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{{tncms-inline alignment=”right” content=”&lt;p&gt;Making a solar installation especially attractive to many property owners is a federal tax credit which, until the end of 2019, meant solar owners could subtract 30 percent of the cost of a system from federal income taxes they owed.&lt;/p&gt; &lt;p&gt;For systems installed in 2020, the credit has been reduced to 26 percent, according to Solar-Fit owner Bill Gallagher. It will go down to 22 percent for 2021, and to 10 percent for 2022, he said.&lt;/p&gt; &lt;p&gt;Individuals must rely on their own accountants and tax advisers to determine how the credit will work in their specific situation, but it is sometimes possible to include the cost of roof repairs completed as part of a solar project when calculating the credit, and also may be possible to stretch the credit over several tax years.&lt;/p&gt; &lt;p style=&quot;text-align: right;&quot;&gt;&lt;em&gt;&amp;mdash; Barb Shepherd&lt;/em&gt;&lt;/p&gt;” id=”a243d84f-d229-4ae9-bda9-390af92eba43″ style-type=”refer” title=”Tax credit for solar” type=”relcontent” width=”half”}}

The view from atop the sixth floor of the Baumgartner building in Downtown DeLand is spectacular: The multicolored roofs of favorite shops and eateries are dotted with architectural details not visible from the ground. People and cars pass by along the streets 80 feet below, and the scene is framed by a lush green ring of treetops.

Now there’s something else to look at from this bird’s-eye vantage. The multilevel roofs of the Baumgartner complex are covered with 246 SunPower solar panels in an 80.4-kilowatt system that’s designed to grab the sunshine and turn it into electricity for use by more than 40 businesses operating below.

It’s Downtown DeLand’s second big commercial solar-power-system installation and, according to Bill Gallagher, owner of Solar-Fit, may now be the largest privately owned solar array in Volusia County.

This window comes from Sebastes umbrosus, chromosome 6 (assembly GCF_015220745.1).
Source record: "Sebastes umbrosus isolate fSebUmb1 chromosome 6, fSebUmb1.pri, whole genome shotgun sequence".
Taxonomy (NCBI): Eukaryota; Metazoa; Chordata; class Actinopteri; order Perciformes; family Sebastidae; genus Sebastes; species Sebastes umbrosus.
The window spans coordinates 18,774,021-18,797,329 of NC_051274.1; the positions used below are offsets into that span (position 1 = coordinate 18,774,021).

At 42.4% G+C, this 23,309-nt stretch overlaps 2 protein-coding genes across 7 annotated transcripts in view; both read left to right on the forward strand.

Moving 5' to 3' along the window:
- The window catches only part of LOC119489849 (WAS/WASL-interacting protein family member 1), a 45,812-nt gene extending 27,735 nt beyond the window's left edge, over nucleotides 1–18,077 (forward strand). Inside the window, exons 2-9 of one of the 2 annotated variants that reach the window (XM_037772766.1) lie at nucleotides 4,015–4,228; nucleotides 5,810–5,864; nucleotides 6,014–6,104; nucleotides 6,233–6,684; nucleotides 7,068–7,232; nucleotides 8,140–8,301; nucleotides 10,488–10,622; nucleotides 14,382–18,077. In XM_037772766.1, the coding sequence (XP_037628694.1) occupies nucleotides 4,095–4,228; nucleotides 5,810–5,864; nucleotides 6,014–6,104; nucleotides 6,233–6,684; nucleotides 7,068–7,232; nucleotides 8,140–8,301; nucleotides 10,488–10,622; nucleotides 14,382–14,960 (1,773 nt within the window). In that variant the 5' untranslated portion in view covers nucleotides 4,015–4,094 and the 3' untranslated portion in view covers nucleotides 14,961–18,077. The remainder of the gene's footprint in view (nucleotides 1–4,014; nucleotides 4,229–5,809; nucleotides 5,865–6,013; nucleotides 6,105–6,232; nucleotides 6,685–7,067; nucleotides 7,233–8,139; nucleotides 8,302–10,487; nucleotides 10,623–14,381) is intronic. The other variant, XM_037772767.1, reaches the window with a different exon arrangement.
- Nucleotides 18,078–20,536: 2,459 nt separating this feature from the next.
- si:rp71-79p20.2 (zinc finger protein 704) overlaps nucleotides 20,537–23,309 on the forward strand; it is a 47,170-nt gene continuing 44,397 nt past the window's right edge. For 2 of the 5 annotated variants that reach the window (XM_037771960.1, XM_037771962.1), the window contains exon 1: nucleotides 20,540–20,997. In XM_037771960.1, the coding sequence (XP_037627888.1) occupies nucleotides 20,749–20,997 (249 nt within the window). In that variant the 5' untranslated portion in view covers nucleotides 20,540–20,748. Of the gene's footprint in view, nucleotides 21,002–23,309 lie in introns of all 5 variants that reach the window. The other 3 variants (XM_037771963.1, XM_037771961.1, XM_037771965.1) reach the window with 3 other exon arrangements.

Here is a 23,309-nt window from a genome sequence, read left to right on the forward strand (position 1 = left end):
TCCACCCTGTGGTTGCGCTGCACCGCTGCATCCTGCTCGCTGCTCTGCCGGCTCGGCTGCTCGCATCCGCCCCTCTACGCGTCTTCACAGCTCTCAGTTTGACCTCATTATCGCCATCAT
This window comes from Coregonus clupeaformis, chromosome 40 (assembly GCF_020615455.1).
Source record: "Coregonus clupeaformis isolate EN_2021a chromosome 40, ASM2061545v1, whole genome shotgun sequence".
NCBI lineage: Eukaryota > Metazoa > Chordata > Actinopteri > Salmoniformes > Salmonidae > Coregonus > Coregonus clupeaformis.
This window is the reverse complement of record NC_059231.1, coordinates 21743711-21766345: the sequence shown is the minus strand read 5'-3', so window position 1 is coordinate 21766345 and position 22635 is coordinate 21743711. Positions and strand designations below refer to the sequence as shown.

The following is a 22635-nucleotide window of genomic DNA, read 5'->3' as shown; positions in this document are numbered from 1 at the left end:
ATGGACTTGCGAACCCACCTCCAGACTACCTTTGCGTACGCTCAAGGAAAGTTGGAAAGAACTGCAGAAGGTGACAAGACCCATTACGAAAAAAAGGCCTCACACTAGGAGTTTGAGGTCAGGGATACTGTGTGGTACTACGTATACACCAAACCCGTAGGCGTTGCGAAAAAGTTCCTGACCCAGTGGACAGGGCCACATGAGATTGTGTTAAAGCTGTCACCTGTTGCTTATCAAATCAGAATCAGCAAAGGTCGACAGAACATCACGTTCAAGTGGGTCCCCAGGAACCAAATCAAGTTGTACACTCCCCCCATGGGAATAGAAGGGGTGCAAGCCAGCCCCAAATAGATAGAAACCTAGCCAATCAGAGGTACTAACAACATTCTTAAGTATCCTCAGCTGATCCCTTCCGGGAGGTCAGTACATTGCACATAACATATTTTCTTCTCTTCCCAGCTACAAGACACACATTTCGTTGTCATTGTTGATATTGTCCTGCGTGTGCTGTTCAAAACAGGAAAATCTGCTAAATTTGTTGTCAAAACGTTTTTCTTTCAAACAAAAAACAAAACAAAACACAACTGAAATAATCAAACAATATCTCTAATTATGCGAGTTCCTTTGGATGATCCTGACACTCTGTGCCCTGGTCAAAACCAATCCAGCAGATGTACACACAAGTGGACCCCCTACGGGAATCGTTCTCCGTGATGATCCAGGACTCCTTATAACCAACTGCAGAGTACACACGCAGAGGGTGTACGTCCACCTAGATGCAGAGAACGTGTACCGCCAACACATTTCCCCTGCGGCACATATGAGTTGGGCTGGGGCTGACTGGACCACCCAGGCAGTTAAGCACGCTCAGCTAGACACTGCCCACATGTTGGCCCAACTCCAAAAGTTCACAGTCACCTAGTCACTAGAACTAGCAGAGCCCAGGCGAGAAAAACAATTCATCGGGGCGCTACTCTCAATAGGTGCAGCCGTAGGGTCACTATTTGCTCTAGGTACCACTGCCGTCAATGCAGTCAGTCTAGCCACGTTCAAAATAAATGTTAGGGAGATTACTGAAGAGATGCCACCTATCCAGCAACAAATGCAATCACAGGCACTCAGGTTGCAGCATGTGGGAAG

Solar-Fit has done 19,000 solar installations, but because there’s no official tracking system for private arrays, he can’t know for sure how the Baumgartner system ranks.

Solar-Fit also installed a 60-kilowatt system at the Ball Fabrics manufacturing plant on Arizona Avenue in DeLand, which came online in late 2018.

The honor of the largest private system in the county originally belonged to Conrad Realty Co.’s 187-panel, 50-kilowatt system that came online in 2016 above New York Avenue less than a block from the Baumgartner system.

For building owners Roger Baumgartner and his son, Troy Baumgartner, spending about $600,000 for the solar system and a new membrane roof was a no-brainer.

“We think it’s a good investment,” Troy Baumgartner said. “It pays itself back in a short period, compared to its life span.”

He’s looking at a payback of about eight years.

It also feels good, Troy Baumgartner and his dad said, to be helping to lessen the nation’s dependence on nonrenewable energy sources like coal and oil.

Over the effective life span of the system, which is projected to be 40 years, the Baumgartners and their business tenants should save an estimated $1.3 million in electricity costs, Gallagher said, when anticipated utility-rate hikes and the 30-percent tax credit are factored in.